Because it was streamed live, Payne had no opportunity to edit for content, appearance or to remove unnecessary stops. She contemplates whether ‘confiscate’ is a word. She struggles to get a box open. She pushes the mask off her face to wipe tears from her eyes.
Where brands fail: Marketers want every little detail to be perfect. Edit out the imperfections and you take the human element out of your recording. This is true for audio as much as it is for video.
Stand for something
The Happy Chewbacca video is laced with Biblical reference. From the catchphrase “It’s the simple joys,” to confessing she’s ‘still rejoicing in my birthday,” Payne makes no bones about her commitment to the Christian faith.
Where brands fail: When you try to please everyone, you please no one. It might be embedded in political correctness or the misguided belief you can be all things to all people. At any rate, if you can’t take a stand, get used to being bland. And bland does not go viral.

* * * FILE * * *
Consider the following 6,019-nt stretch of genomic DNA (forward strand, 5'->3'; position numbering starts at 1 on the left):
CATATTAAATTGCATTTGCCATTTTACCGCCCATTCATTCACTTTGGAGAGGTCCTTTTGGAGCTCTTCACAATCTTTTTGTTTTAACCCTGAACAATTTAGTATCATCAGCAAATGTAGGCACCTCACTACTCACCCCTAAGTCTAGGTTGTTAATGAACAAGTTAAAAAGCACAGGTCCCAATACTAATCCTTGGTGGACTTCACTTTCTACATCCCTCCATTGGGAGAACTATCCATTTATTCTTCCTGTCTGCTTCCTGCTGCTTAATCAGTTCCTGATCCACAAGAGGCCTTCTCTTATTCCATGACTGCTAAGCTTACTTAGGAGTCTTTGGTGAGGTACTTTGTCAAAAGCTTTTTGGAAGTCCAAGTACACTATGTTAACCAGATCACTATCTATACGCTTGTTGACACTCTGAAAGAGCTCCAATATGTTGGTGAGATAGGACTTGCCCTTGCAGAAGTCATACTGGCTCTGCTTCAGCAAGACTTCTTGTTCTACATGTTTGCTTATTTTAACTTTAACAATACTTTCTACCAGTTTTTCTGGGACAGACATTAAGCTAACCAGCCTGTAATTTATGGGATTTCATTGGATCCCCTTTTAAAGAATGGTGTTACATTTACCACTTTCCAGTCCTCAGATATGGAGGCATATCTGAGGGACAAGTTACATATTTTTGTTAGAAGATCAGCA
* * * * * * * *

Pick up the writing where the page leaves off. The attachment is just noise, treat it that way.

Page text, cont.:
Yes, Payne’s laugh is infectious and watching her crack herself up is highly amusing. But she’s also naturally funny. She chastises the audience for assuming her clothing returns are down to them being too small, she claps her hands in glee, she references her friends “on the internet webs” and she giggles throughout. Her good- natured sassiness about motherhood and her unabashed desire for a child’s toy has you chuckling long before her own hysterics set in.
Where brands fail: Everyone says they want their videos to be funny but most people don’t know how to use humour in marketing. The fun police, aka committee approval processes, can water down the funniest creative into a stuffy corporate cringefest.
The right stuff